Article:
America's original GI town : Park Forest, Illinois /
Gregory C. Randall.
Baltimore, Md. : Johns Hopkins University Press, 2000.
xviii, 236 p. : ill., maps ; 24 cm.
0801862078 (acid-free paper)
More Details
Baltimore, Md. : Johns Hopkins University Press, 2000.
0801862078 (acid-free paper)
catalogue key
Includes bibliographical references and index.
A Look Inside
About the Author
Author Affiliation
Gregory C. Randall is a professional landscape architect and planner at Randall Planning and Design.
Full Text Reviews
Appeared in Choice on 2000-09-01:
Located 26 miles south of Chicago, Park Forest, Illinois offered those in search of a place to call their own a home and a community in the making after WW II. The brainchild of Philip N. Klutznick, Carroll Sweet, and Nathan Manilow, Park Forest reflected lessons learned from the New Deal Greenbelt program as well as the tenets of the Garden City movement and concepts of the Neighborhood Unit approach to community planning. An important aspect of Park Forest was that it was a private, not public development; residents were intended to be integral elements in the development of community life. Randall, a former resident and sympathetic analyst, explores the development, implementation, and management of Park Forest from its conception to the early 1960s, with a brief look at its more recent past. The book's strength is Randall's discussion of Park Forest within the history of new community-planning initiatives. Its weakness rests in the author's nostalgia, which wafts throughout the chapters that specifically address the Park Forest experience. However, because his study is more about structure than people, his sympathy for this experiment in community building breathes life into what would otherwise be a fairly sterile analysis. All levels. P. Melvin; Loyola University in Chicago
Review Quotes
"This is a sound history, an engaging, crisp narrative." -- Arthur W. Turner, Journal of Illinois History
"Greg Randall has written an engaging and instructive book. What I especially like about Randall's work is that it provides the reader with a holistic appreciation of a distinctive community. That he does so as an insider makes his narration all the more compelling."--Michael H. Ebner, author of Creating Chicago's North Shore, a Suburban History
"This book provides a readable narrative of Park Forest's development, with photos and anecdotes that capture the enthusiasm of its early residents."--D. Andrew Austin, Urban Affairs Review
"The book's strength is Randall's discussion of Park Forest within the history of new community-planning initiatives."-- Choice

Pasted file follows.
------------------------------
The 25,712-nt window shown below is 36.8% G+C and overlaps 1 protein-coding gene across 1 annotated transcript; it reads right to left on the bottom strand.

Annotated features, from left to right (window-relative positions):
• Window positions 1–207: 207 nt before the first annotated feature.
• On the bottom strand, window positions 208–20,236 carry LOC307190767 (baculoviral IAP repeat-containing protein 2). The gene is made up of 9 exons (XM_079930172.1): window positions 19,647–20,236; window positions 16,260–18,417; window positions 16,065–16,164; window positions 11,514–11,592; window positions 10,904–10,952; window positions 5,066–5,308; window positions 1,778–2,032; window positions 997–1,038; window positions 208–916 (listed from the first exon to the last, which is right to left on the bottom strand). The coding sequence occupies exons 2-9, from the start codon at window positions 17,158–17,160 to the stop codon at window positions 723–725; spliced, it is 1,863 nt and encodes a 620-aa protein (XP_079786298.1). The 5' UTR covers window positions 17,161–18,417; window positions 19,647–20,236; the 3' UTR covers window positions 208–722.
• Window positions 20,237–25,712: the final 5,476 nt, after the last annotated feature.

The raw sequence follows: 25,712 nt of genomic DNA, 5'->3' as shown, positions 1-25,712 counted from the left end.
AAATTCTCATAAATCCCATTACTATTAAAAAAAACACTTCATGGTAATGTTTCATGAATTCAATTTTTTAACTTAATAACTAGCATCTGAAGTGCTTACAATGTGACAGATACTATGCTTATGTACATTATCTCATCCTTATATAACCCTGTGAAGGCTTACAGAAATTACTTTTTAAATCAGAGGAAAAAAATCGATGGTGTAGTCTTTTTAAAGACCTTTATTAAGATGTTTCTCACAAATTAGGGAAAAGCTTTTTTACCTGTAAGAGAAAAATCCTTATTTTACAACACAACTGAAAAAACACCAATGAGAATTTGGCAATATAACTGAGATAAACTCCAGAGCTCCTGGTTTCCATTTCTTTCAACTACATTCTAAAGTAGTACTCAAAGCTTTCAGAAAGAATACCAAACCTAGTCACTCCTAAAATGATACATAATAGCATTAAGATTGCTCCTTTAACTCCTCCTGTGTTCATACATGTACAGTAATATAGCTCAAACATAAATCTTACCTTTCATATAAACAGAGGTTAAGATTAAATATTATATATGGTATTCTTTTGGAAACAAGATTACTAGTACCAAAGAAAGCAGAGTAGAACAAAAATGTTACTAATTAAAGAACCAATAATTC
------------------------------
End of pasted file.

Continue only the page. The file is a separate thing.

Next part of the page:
"Gregory C. Randall makes a valuable contribution with his book, the first full-length history of the [Park Forest] community... [it] will be a boon to scholars interested in exploring some of the many interesting questions surrounding Park Forest and the postwar suburban phenomenon."--Robert W. Blythe, Vernacular Architecture Newsletter
"Randall's account of Park Forest effectively challenges the conventional distinction between 1930s idealism and the postwar materialism that shapes so many accounts of post-1945 America."--Robert Fishman, Journal of American History
This item was reviewed in:
Choice, September 2000
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Main Description
At the close of World War II, Americans became increasingly concerned about the problem of housing for returning veterans, relocated defense workers, and their families. Designs such as the garden city that dated from the turn of the twentieth century or earlier were prominent once again, as planners saw a renewed need for ready-made communities. One such community--among the first and, perhaps, most representative -- was Park Forest, Illinois, a privately built and publicly managed town twenty-six miles south of Chicago. In this book, Gregory Randall presents the history of the planning, design, construction, and growth of Park Forest. He shows how planners -- who dubbed the new community a "GI town" -- drew on lessons learned from English garden cities and New Deal greenbelt towns to cope with America's emerging peacetime housing crisis. He also shows how this new town changed community planning throughout the United States, including its effects on community development up to the present.
Bowker Data Service Summary
In this work, Randall presents the history of the planning, design, construction, and growth of Park Forest. He shows how the town changed community planning throughout the US, including its effects on community development up to the present.
Table of Contents
Prefacep. xiii
Acknowledgmentsp. xvii
The Buildersp. 1
The Beginningp. 16
Acquiring the Site and Other Playersp. 52
The Planningp. 59
The Constructionp. 91
The First Residentsp. 100
America Rebornp. 122
The Shopping Centerp. 140
The Single-Family Homesp. 157
The Legacyp. 185
Epiloguep. 204
Elbert Peets's Correspondence with Walter Blucherp. 209
Preliminary Prospectus for the Community, July 25, 1946p. 214
Notesp. 217
Bibliographyp. 224
Indexp. 229
Table of Contents provided by Syndetics. All Rights Reserved.

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